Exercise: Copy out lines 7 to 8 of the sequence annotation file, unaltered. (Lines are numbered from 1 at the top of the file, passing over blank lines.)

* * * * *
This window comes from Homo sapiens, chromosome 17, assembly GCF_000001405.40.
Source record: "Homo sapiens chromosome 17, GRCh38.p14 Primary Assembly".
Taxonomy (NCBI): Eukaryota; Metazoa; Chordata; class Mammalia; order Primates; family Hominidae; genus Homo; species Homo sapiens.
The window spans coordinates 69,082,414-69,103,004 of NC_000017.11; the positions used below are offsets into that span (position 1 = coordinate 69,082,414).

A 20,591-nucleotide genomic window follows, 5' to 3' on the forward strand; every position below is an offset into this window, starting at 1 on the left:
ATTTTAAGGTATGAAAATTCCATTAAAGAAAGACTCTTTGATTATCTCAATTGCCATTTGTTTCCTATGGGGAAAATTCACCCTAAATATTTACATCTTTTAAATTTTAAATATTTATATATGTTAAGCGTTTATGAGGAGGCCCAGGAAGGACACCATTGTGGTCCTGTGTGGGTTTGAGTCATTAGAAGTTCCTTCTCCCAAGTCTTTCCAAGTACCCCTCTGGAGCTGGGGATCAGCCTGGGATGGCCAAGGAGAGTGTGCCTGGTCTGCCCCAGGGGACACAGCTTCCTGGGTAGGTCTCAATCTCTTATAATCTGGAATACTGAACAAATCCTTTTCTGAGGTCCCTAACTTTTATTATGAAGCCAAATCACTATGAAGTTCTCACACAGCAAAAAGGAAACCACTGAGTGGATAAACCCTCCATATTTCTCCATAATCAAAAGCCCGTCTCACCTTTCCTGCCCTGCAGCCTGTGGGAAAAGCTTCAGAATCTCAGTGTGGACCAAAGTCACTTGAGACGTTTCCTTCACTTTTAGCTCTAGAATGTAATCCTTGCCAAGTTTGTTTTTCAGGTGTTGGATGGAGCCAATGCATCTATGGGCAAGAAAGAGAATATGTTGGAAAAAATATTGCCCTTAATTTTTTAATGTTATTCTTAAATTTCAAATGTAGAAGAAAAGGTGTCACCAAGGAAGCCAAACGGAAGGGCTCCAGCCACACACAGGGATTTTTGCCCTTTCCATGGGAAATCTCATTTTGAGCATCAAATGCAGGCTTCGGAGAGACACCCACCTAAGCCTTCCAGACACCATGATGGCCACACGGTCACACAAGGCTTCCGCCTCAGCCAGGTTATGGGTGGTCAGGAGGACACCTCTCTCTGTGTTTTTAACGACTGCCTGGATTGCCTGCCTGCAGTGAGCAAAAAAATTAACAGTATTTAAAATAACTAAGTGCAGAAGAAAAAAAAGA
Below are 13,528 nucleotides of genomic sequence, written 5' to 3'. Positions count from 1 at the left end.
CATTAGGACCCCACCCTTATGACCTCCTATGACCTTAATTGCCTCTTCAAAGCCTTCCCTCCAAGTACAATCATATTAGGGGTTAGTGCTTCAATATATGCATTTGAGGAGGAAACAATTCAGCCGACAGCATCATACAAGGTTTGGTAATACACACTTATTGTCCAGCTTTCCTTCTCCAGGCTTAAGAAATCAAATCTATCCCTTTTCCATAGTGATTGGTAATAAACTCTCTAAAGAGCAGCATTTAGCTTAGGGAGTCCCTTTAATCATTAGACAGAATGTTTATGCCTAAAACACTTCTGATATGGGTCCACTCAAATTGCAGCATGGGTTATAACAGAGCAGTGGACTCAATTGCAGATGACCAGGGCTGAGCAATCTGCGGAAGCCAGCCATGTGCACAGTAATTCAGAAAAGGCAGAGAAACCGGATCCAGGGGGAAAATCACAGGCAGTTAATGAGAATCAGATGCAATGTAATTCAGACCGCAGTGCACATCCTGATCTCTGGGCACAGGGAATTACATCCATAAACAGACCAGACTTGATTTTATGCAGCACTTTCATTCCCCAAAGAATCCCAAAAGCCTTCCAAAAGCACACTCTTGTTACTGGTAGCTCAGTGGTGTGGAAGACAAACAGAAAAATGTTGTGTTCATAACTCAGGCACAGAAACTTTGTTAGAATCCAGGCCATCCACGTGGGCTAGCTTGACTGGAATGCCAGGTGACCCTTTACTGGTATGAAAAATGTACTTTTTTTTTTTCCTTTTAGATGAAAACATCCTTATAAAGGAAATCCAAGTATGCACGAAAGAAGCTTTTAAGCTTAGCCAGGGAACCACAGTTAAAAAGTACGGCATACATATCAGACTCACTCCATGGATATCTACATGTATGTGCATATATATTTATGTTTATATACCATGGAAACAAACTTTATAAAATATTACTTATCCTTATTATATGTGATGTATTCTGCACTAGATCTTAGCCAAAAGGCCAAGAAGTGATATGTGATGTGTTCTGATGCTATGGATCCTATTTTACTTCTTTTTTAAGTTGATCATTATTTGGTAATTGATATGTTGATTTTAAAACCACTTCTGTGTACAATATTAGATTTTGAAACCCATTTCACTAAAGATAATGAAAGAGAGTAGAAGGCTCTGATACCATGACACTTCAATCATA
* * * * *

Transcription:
Below are 13,528 nucleotides of genomic sequence, written 5' to 3'. Positions count from 1 at the left end.
CATTAGGACCCCACCCTTATGACCTCCTATGACCTTAATTGCCTCTTCAAAGCCTTCCCTCCAAGTACAATCATATTAGGGGTTAGTGCTTCAATATATGCATTTGAGGAGGAAACAATTCAGCCGACAGCATCATACAAGGTTTGGTAATACACACTTATTGTCCAGCTTTCCTTCTCCAGGCTTAAGAAATCAAATCTATCCCTTTTCCATAGTGATTGGTAATAAACTCTCTAAAGAGCAGCATTTAGCTTAGGGAGTCCCTTTAATCATTAGACAGAATGTTTATGCCTAAAACACTTCTGATATGGGTCCACTCAAATTGCAGCATGGGTTATAACAGAGCAGTGGACTCAATTGCAGATGACCAGGGCTGAGCAATCTGCGGAAGCCAGCCATGTGCACAGTAATTCAGAAAAGGCAGAGAAACCGGATCCAGGGGGAAAATCACAGGCAGTTAATGAGAATCAGATGCAATGTAATTCAGACCGCAGTGCACATCCTGATCTCTGGGCACAGGGAATTACATCCATAAACAGACCAGACTTGATTTTATGCAGCACTTTCATTCCCCAAAGAATCCCAAAAGCCTTCCAAAAGCACACTCTTGTTACTGGTAGCTCAGTGGTGTGGAAGACAAACAGAAAAATGTTGTGTTCATAACTCAGGCACAGAAACTTTGTTAGAATCCAGGCCATCCACGTGGGCTAGCTTGACTGGAATGCCAGGTGACCCTTTACTGGTATGAAAAATGTACTTTTTTTTTTTCCTTTTAGATGAAAACATCCTTATAAAGGAAATCCAAGTATGCACGAAAGAAGCTTTTAAGCTTAGCCAGGGAACCACAGTTAAAAAGTACGGCATACATATCAGACTCACTCCATGGATATCTACATGTATGTGCATATATATTTATGTTTATATACCATGGAAACAAACTTTATAAAATATTACTTATCCTTATTATATGTGATGTATTCTGCACTAGATCTTAGCCAAAAGGCCAAGAAGTGATATGTGATGTGTTCTGATGCTATGGATCCTATTTTACTTCTTTTTTAAGTTGATCATTATTTGGTAATTGATATGTTGATTTTAAAACCACTTCTGTGTACAATATTAGATTTTGAAACCCATTTCACTAAAGATAATGAAAGAGAGTAGAAGGCTCTGATACCATGACACTTCAATCATA